Recently, Maya Reynolds did an excellent post on the appropriate use of prologues and backstory. In her analysis, prologues are often mistakes because they deal solely with backstory -- stuff that is history of the story, but that's not changing or moving. A prologue is usually only useful if it is an active (if preliminary) part of the story.
I personally don' t do prologues--I haven't come up with a story yet where one has seemed necessary--but Maya's description of the prologue really intrigued me. She compared the events of the prologue to a "precipitating event," like a trigger in the crisis counseling she's done. In crisis counseling, precipitating events usually happen six weeks in advance of someone calling a crisis hotline.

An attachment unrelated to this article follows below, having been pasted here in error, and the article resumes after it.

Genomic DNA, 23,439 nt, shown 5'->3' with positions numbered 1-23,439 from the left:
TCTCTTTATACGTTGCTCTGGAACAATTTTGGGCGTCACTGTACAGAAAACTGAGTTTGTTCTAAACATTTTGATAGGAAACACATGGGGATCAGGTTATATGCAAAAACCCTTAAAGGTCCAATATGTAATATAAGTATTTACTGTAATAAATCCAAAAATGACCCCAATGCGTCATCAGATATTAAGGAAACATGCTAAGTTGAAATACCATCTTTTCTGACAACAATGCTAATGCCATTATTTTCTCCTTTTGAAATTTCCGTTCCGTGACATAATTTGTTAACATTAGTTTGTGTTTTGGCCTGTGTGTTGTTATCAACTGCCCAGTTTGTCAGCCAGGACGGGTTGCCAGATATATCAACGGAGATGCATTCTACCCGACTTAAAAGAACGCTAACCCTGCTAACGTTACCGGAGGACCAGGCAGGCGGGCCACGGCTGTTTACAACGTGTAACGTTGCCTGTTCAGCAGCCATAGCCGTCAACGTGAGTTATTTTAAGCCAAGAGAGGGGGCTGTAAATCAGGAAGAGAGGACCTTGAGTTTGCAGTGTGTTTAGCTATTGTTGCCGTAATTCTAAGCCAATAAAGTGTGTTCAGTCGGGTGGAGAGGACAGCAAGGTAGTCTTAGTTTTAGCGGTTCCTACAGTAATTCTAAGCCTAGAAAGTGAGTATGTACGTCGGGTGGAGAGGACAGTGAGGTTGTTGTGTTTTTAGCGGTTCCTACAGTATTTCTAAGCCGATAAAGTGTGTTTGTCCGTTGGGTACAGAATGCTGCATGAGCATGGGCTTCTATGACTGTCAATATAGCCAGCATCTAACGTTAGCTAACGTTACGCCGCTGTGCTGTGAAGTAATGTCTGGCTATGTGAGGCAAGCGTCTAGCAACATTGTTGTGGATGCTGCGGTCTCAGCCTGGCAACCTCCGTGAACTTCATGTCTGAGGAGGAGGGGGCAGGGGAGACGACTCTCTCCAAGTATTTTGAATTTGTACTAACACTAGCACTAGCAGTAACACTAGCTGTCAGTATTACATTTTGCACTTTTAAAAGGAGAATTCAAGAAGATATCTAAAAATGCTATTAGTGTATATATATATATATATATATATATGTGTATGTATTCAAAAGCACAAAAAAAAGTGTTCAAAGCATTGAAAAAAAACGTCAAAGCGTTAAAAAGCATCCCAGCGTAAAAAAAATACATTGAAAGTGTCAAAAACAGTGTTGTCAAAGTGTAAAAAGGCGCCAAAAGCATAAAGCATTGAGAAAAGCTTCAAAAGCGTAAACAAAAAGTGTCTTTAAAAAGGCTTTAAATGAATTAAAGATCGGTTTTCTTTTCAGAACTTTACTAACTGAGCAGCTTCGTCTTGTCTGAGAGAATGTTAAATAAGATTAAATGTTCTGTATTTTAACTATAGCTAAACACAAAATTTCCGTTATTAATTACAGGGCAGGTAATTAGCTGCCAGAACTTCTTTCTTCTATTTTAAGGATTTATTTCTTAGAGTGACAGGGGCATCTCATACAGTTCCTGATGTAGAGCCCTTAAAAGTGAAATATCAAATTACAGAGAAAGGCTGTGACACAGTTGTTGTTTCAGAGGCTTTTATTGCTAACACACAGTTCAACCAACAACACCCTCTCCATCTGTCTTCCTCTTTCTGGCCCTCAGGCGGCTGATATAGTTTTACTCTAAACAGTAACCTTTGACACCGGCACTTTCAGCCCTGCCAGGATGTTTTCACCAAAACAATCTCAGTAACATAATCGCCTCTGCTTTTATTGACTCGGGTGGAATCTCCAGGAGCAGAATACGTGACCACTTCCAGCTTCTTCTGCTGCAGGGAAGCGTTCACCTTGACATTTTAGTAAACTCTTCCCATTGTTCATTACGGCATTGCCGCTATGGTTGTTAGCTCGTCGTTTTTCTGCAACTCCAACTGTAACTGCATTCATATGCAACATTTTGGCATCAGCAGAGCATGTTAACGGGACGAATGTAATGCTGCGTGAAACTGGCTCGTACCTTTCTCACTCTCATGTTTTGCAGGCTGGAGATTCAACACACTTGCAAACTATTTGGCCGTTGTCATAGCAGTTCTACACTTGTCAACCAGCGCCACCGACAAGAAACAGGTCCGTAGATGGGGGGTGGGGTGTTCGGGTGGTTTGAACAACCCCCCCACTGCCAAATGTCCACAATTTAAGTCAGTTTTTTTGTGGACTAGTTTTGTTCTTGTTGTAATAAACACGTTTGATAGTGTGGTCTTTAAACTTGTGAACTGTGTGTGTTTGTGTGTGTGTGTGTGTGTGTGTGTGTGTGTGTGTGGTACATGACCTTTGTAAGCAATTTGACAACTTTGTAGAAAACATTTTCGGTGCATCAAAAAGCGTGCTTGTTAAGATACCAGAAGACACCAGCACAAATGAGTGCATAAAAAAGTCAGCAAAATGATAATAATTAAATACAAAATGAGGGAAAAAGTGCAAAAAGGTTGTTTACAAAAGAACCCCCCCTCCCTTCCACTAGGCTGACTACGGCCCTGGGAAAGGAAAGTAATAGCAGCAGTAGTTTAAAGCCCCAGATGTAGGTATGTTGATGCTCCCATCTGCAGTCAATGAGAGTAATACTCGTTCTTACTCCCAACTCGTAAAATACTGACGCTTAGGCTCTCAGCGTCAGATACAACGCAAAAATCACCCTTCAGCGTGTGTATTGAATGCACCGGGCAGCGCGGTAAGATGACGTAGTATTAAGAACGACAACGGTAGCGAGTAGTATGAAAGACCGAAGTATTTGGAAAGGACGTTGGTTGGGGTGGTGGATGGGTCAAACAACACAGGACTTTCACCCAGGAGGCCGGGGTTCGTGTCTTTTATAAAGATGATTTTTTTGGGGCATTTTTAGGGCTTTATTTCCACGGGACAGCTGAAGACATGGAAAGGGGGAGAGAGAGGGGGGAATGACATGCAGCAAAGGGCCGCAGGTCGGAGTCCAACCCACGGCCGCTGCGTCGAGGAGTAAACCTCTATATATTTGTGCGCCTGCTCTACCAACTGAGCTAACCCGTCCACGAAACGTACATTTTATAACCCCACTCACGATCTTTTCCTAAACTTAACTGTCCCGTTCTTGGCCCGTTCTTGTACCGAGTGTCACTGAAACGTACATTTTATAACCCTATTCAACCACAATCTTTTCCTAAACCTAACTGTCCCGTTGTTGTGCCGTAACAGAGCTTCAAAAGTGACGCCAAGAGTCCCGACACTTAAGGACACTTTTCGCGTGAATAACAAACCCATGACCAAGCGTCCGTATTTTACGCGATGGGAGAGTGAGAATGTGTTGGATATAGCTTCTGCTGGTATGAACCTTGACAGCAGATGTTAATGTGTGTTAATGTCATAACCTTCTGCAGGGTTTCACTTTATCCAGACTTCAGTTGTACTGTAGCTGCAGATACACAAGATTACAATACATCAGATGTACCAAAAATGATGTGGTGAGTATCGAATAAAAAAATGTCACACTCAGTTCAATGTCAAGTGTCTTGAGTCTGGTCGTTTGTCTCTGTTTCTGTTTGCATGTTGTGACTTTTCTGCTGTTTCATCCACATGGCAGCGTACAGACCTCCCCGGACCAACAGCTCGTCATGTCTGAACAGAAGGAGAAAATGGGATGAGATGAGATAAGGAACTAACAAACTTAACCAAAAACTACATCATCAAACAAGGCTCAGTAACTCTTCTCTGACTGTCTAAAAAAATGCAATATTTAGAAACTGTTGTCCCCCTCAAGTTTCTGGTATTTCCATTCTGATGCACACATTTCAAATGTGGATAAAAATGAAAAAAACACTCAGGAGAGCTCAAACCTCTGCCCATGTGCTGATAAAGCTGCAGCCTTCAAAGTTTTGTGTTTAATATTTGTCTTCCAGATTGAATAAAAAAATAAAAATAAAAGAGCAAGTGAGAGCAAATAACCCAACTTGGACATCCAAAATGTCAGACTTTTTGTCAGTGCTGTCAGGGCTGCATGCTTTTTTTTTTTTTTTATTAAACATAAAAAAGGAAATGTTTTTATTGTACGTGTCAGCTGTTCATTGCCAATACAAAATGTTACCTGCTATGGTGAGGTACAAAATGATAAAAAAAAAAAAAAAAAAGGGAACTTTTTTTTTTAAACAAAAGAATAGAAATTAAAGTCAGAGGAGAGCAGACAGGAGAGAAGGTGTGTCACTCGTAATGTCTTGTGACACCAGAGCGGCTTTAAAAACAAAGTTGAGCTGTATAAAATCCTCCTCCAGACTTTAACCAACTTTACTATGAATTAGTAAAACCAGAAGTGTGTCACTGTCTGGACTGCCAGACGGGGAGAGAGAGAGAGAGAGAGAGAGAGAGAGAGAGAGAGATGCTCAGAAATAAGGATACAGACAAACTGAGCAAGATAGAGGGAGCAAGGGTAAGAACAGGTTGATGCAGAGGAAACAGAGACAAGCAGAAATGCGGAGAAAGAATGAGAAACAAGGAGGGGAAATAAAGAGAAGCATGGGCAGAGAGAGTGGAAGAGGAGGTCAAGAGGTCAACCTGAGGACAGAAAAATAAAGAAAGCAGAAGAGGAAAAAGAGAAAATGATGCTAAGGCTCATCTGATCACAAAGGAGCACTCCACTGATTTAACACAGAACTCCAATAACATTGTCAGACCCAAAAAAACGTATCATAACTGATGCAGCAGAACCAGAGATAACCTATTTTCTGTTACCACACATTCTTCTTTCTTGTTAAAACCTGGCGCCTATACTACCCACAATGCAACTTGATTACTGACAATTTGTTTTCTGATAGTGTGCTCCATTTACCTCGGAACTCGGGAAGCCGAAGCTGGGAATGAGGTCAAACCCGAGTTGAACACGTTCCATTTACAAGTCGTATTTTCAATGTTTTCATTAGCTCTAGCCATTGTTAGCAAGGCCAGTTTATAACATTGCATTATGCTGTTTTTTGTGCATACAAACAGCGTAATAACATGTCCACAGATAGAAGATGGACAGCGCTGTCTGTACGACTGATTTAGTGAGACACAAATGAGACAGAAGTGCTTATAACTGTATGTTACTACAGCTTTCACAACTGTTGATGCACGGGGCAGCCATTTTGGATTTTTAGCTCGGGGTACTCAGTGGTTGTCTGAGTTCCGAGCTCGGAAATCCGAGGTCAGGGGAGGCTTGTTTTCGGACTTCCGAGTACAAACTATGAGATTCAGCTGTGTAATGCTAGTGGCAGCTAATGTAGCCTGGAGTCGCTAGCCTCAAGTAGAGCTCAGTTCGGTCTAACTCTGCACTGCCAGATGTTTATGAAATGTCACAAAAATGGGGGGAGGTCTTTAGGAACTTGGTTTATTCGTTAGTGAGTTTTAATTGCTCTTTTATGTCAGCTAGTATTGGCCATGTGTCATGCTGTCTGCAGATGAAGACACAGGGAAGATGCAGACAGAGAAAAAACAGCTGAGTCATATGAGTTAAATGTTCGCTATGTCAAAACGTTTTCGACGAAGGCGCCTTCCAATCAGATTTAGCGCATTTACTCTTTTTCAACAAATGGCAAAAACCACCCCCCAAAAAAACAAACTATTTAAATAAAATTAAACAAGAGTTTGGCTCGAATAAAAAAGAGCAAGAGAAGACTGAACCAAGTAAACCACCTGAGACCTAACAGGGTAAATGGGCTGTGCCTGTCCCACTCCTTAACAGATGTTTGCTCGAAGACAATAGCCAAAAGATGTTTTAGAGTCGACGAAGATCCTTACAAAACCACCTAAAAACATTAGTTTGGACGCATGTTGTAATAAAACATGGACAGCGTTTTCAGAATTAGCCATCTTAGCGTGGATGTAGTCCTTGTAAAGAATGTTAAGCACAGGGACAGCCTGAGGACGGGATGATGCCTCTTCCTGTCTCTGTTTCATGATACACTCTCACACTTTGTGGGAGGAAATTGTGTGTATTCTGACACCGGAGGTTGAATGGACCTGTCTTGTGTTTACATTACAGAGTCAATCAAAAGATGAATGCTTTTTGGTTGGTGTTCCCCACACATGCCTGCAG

So this week I went back and looked at the stuff I'm working on right now, and sure enough, there they were, the precipitating events. In The Book, the story starts approximately six weeks after the main character gets busted by her parents for doing something dangerous. In the other current project, the main character is keeping a secret that started about six weeks before the book started.
That's not to say that all of my stories have precipitating events--the TRP, for example, starts almost at the very moment of the precipitating event--but it's interesting to see that the six week rule of precipitating events has found its way into my fiction.
I wonder how Maya's advice would work for people who do write prologues--does the six week rule apply? Is that the stuff that's being covered in your prologues? Or is the stuff that typically goes into prologues not precipitating events, but actually backstory, stuff that's over? Most of the ones that I recall reading have been backstory prologues, but I'm thinking about going to look at my book shelves to check that.